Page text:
Difficult times are always just around the corner and no amount of experience is going to give you all the solutions. When times get tough, the higher the pressure on you to guide your ship through stormy times will be. In these dark times you have to trust your intuition. Your people will be looking to you to solve things quickly or at least be strong enough to get them through it. Regardless of your support network it'll be down to you to make the tough calls and this is where you'll need your gut feelings. You need to trust yourself before anyone else will.

Positivity
Keeping your people in the game and motivated towards success after success is vital to the well being of your company. You need to keep people happy but that doesn't mean saying 'yes' all the time or giving in to demands but it does mean doing the nice things like providing snacks, coffee, tea, career advice, or even just laughs in the office. Let's face it, if your team is happy to be in work I'll wager that they'll be happy to do more and be more for the common cause.

Self Confidence
I can assure you that sooner or later your reputation will be on a downward spiral, it happens to the best of us. But's it not permanent! All our careers have ups and downs. All you need to do is take a deep breath and NOT panic. As a leader you need to maintain an air of confidence, an unwavering belief in your abilities, your teams skills and your companies core values and good name. Maintaining these things shows your people that you believe in what you're doing and they will feel the same way. The moment you doubt yourself and your people they will see the chink in your armour. If you radiate confidence, your team will pick up on it and in turn will also feel confident.

Be Committed
If your not willing to dig in and show commitment then don't expect anyone else to. Being hands on and grinding out a days performance is what people want to see. Lead by example because it’s important to show your commitment to your work and people. Work hard, harder than anyone else and be fair to your people. They'll respect you for it and stand with you against any challenge without question.

Be True And Honest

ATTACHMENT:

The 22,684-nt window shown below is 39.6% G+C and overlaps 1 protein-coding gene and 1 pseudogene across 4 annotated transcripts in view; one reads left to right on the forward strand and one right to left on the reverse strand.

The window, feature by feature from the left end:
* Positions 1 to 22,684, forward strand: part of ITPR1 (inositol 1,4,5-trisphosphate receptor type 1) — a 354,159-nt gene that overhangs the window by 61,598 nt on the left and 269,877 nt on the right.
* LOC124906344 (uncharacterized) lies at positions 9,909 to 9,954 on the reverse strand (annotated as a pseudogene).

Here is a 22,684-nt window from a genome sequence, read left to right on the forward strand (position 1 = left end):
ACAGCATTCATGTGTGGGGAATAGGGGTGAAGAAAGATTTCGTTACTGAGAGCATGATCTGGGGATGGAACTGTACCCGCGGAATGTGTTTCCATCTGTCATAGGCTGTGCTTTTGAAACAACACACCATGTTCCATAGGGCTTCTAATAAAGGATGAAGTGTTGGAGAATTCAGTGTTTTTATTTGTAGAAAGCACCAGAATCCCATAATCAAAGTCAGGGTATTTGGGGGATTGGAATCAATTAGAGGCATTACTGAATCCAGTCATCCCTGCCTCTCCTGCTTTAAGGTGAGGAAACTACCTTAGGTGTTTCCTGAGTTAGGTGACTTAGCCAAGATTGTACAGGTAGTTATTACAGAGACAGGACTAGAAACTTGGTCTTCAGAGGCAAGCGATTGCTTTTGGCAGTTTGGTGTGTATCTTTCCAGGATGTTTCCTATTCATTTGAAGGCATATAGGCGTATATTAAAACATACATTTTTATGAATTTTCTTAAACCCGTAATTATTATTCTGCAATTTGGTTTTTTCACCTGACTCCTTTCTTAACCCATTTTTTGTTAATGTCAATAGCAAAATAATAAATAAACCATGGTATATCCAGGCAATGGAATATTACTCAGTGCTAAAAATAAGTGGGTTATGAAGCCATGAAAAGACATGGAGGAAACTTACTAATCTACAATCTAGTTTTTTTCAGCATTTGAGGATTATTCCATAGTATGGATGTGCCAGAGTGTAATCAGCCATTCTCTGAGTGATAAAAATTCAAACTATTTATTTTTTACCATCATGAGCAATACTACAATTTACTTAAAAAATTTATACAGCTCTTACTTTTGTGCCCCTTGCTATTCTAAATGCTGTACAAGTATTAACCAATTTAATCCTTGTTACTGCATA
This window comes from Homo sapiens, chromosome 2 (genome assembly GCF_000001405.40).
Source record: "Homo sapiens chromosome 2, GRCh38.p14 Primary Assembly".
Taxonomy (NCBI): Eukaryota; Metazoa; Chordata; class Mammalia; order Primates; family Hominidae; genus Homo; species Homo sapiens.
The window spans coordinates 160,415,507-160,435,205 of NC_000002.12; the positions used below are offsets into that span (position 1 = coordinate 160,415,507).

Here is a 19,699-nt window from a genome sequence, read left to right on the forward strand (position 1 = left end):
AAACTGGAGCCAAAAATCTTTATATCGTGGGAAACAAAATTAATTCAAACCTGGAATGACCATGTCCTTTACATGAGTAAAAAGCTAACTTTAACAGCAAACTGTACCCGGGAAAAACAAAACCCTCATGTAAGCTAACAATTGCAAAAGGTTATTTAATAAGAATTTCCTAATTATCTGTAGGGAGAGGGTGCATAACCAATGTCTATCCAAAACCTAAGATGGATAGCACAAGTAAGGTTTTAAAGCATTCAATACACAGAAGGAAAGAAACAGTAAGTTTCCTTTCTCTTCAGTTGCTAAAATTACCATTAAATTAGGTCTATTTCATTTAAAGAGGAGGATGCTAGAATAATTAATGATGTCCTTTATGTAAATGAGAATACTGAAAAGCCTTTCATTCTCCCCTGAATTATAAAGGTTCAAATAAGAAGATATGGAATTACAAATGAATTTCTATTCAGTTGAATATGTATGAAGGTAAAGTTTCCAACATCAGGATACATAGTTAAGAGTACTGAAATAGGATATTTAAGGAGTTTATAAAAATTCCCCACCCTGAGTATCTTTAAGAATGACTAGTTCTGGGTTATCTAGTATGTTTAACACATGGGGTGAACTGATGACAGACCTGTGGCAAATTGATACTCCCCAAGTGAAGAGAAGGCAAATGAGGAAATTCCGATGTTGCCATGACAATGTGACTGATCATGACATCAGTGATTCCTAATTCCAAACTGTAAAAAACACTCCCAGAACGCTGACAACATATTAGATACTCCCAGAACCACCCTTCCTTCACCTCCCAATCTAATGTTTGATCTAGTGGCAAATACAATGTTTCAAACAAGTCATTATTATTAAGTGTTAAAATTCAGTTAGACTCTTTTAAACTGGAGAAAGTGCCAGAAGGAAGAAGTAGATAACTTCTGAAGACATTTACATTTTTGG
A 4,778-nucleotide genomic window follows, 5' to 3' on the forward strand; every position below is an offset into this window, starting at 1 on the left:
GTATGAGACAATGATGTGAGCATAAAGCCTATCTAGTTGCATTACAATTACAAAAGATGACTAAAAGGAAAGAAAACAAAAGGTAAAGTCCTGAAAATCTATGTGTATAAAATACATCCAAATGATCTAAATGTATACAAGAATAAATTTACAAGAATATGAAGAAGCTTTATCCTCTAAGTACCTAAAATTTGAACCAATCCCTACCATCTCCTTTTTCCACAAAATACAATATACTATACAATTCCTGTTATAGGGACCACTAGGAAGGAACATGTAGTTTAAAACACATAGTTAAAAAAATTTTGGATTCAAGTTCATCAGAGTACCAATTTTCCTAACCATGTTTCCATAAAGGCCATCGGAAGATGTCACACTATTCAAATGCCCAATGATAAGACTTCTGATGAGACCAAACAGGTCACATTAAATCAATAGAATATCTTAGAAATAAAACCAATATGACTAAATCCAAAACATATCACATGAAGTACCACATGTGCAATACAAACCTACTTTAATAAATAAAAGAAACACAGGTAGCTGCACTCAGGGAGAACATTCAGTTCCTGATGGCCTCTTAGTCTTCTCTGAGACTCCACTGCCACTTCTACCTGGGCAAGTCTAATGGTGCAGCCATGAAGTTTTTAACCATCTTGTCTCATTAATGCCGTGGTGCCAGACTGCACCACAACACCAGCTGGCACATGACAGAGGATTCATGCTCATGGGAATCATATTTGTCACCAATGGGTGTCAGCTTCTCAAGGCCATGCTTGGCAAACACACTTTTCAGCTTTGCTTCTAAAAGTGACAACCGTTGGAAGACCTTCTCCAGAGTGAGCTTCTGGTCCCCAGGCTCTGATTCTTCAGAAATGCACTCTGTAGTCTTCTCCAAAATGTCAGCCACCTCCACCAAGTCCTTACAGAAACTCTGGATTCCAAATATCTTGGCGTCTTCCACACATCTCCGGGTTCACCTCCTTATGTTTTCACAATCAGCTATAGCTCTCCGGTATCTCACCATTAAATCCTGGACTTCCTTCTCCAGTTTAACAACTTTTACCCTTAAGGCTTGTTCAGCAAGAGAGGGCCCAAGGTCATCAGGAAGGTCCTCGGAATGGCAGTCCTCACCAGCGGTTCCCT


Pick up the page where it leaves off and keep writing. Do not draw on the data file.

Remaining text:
You have your own values and when you lead a team of people, its important to raise the bar even higher than your own values and expectations. Your business and teams performance is a direct reflection of you and if you make honest decisions, so will your people.

Communication
You know what you want to achieve and you know how to go about it but trying to get that message across to your charges is something else. Being able to communicate what you want done is imperative. If you can't make others understand you'll all end up working towards different variations of the same target and fall short at the deadline. Make it important to talk to your staff daily. Leave your door open.

Delegate
Trust gets things done and done well. Trusting your team with your idea is a sign of strength and unity that everyone picks up on, even those not in your department. As your workload grows it's important to delegate work to others in your team and make sure that you give them worthwhile work to perform because then your people will volunteer for the worst jobs, because you trusted them with the important stuff.

When delegating work you should understand the great many strengths of your team. Knowing your team means knowing what each person in it enjoys doing. Working and delegating like this will show your team that you trust them and believe in them. It’s not always easy to delegate but it will speed things up and bring you closer to success.


 Laugh!
Bang! Something has gone wrong. You've lost a client! Or perhaps your budget has been slashed. A sense of humor is as important as any skill you can pick up. Laugh at mistakes or bad news, don't feel sorry for yourself. If you can find the bright spots in the bad times, your team will fight through and become stronger and they won't dread turning in for work. Have a laugh with your team and bump up morale.